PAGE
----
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      Frequently Asked Questions About Celiac Disease   09/30/2015

      This Celiac.com FAQ on celiac disease will guide you to all of the basic information you will need to know about the disease, its diagnosis, testing methods, a gluten-free diet, etc.   Subscribe to FREE Celiac.com email alerts   What are the major symptoms of celiac disease? Celiac Disease Symptoms What testing is available for celiac disease? - list blood tests, endo with biopsy, genetic test and enterolab (not diagnostic) Celiac Disease Screening Interpretation of Celiac Disease Blood Test Results Can I be tested even though I am eating gluten free? How long must gluten be taken for the serological tests to be meaningful? The Gluten-Free Diet 101 - A Beginner's Guide to Going Gluten-Free Is celiac inherited? Should my children be tested? Ten Facts About Celiac Disease Genetic Testing Is there a link between celiac and other autoimmune diseases? Celiac Disease Research: Associated Diseases and Disorders Is there a list of gluten foods to avoid? Unsafe Gluten-Free Food List (Unsafe Ingredients) Is there a list of gluten free foods? Safe Gluten-Free Food List (Safe Ingredients) Gluten-Free Alcoholic Beverages Distilled Spirits (Grain Alcohols) and Vinegar: Are they Gluten-Free? Where does gluten hide? Additional Things to Beware of to Maintain a 100% Gluten-Free Diet What if my doctor won't listen to me? An Open Letter to Skeptical Health Care Practitioners Gluten-Free recipes: Gluten-Free Recipes Where can I buy gluten-free stuff? Support this site by shopping at The Celiac.com Store.

Tasty Commercial Bread?
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8 posts in this topic

My father, a bread lover, has been diagnosed with celiac.

Can anyone recommend a tasty brand of gluten-free bread?

Thank you.

Neal

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I LOVE the bread from Food for Life, a company out of california. I special order it by the case (6 loaves) in oregon, and my health food store in northern WA carries it life anything else. My favorite is the Black China Rice type, but they have 6 or 7 different varieties. I love it, and I never liked "normal" bread in teh first place.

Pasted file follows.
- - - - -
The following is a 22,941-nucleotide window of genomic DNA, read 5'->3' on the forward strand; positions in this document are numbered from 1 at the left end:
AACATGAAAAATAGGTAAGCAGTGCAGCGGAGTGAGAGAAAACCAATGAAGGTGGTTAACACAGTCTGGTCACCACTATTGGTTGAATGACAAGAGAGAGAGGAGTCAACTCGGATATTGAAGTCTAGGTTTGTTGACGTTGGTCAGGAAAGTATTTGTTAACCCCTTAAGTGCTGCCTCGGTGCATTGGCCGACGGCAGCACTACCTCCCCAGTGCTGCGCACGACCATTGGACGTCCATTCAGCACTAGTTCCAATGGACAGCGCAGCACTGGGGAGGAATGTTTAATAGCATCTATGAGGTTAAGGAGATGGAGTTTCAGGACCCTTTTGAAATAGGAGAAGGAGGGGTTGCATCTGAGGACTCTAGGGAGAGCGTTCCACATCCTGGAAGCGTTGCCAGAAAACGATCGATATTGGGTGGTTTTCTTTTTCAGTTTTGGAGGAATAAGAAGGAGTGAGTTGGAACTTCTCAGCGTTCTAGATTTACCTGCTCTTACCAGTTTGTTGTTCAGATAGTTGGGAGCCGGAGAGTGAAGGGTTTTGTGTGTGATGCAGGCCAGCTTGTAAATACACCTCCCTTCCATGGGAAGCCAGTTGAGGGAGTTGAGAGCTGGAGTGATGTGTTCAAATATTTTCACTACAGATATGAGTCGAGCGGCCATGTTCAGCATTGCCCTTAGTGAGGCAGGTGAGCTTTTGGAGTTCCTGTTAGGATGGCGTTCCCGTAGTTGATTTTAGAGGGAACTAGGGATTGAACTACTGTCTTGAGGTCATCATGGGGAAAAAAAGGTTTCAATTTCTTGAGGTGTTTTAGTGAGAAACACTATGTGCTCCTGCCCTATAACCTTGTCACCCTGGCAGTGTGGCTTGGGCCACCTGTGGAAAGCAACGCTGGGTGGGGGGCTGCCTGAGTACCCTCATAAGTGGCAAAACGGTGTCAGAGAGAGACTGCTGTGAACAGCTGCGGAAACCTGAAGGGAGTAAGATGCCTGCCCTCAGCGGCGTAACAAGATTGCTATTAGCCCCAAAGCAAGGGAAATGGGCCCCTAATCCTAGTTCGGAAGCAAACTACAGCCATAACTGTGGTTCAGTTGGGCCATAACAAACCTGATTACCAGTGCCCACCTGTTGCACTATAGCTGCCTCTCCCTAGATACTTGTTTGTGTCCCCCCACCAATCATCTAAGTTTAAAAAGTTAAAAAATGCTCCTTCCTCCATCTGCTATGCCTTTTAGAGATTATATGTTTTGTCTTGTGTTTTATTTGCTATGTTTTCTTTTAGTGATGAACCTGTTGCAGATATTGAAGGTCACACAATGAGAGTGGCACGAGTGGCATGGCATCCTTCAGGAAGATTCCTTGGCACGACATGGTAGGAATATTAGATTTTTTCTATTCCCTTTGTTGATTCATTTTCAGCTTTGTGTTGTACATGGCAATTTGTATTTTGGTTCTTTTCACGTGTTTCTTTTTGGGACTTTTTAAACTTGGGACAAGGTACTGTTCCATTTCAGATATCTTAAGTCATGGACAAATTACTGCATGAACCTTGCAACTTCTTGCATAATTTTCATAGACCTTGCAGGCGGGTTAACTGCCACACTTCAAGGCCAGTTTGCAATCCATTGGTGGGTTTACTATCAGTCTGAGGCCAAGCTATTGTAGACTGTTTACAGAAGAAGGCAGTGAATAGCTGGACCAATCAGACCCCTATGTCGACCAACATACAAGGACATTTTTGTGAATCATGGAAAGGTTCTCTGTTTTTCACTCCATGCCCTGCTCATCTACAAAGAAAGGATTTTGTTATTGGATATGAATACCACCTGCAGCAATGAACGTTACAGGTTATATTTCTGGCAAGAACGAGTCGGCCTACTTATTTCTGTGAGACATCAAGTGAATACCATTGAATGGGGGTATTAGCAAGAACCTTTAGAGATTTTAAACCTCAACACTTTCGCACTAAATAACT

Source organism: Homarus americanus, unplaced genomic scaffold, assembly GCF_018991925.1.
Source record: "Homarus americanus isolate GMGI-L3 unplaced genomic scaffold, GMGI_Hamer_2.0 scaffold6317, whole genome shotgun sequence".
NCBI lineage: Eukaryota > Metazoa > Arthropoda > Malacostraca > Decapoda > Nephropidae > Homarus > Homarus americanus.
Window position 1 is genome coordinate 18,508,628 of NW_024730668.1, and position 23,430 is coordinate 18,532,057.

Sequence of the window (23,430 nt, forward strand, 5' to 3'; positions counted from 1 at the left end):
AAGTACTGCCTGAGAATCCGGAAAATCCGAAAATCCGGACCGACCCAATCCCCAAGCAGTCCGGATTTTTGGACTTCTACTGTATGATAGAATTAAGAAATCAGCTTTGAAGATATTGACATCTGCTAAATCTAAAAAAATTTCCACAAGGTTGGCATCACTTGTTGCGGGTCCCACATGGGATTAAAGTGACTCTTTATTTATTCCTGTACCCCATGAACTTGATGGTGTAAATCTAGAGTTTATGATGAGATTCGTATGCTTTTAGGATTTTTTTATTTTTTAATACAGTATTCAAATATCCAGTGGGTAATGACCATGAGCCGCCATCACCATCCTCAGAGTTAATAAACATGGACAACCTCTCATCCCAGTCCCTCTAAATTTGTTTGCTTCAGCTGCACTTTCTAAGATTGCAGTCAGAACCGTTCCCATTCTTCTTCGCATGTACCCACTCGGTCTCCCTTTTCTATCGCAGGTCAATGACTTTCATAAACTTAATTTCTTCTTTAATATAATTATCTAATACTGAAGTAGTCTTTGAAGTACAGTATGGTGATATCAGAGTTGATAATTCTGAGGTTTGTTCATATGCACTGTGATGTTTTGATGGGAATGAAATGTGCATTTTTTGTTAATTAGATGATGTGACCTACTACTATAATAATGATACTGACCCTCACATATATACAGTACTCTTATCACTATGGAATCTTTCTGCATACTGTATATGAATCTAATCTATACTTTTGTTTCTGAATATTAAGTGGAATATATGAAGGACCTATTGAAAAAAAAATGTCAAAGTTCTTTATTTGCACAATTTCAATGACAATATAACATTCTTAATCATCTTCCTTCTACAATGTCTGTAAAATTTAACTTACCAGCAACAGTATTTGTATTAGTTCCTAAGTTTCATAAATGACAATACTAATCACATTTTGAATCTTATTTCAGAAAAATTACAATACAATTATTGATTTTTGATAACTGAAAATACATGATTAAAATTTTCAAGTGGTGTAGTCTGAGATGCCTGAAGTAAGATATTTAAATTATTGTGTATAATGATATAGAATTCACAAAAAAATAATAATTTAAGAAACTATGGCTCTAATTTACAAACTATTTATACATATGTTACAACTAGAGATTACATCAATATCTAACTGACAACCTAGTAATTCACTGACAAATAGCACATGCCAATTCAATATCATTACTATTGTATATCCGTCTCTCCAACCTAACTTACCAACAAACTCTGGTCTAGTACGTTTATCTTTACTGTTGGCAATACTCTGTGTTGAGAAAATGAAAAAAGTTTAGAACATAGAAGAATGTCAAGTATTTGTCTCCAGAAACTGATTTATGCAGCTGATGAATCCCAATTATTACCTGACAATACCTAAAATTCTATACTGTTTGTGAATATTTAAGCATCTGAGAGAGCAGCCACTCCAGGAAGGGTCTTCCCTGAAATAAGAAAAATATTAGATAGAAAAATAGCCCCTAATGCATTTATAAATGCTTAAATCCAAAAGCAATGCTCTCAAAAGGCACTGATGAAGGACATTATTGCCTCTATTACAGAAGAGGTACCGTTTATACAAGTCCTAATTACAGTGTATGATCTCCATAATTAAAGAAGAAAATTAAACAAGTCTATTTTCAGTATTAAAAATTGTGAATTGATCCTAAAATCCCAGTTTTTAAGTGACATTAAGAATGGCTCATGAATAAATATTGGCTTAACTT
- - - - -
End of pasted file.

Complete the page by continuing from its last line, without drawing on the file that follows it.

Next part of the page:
Lib

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Hi,

I've heard Kinnikinninick is the best...from practically every Celiac...I've never tried it. However, if your father wants something that tastes just like the regular white bread you can get in a store, try the Ener-G white rice loaf. If you want a good raisin bread, Glutino makes a "corn bread with raisins". This does not mean that it tastes like corn, but rather, the bread is made using a corn flour, rather than a wheat flour, or some other kind...it's pretty good.

For other things: I mention this to everyone because I don't want anybody to miss out on it: first off, if he would like a really good pizza (which is pretty easy to make and doesn't require many ingredients), try Chebe, which can be ordered at http://www.chebe.com. It's amazing....PM or e-mail me if you want more details. Closer to the topic, bread, try anything made by "Foods By George". They make brownies that taste just like the regular ones and are really good heated up with a scoop of icecream (Haggen-Dasz...stick with the normal flavor....strawberry, vanilla, chocolate....and it's gluten-free). Even better, try their corn muffins...really good heated up with butter. I also have a decent bagel...it doesn't look normal, and doesn't taste the same at first, but it's kept me, one who ate bagels every morning for breakfast for 6 years, relatively satisfied...although I now eat corn muffins for breakfast instead. This isn't all on bread, so just pick out what is helpful to you....good luck.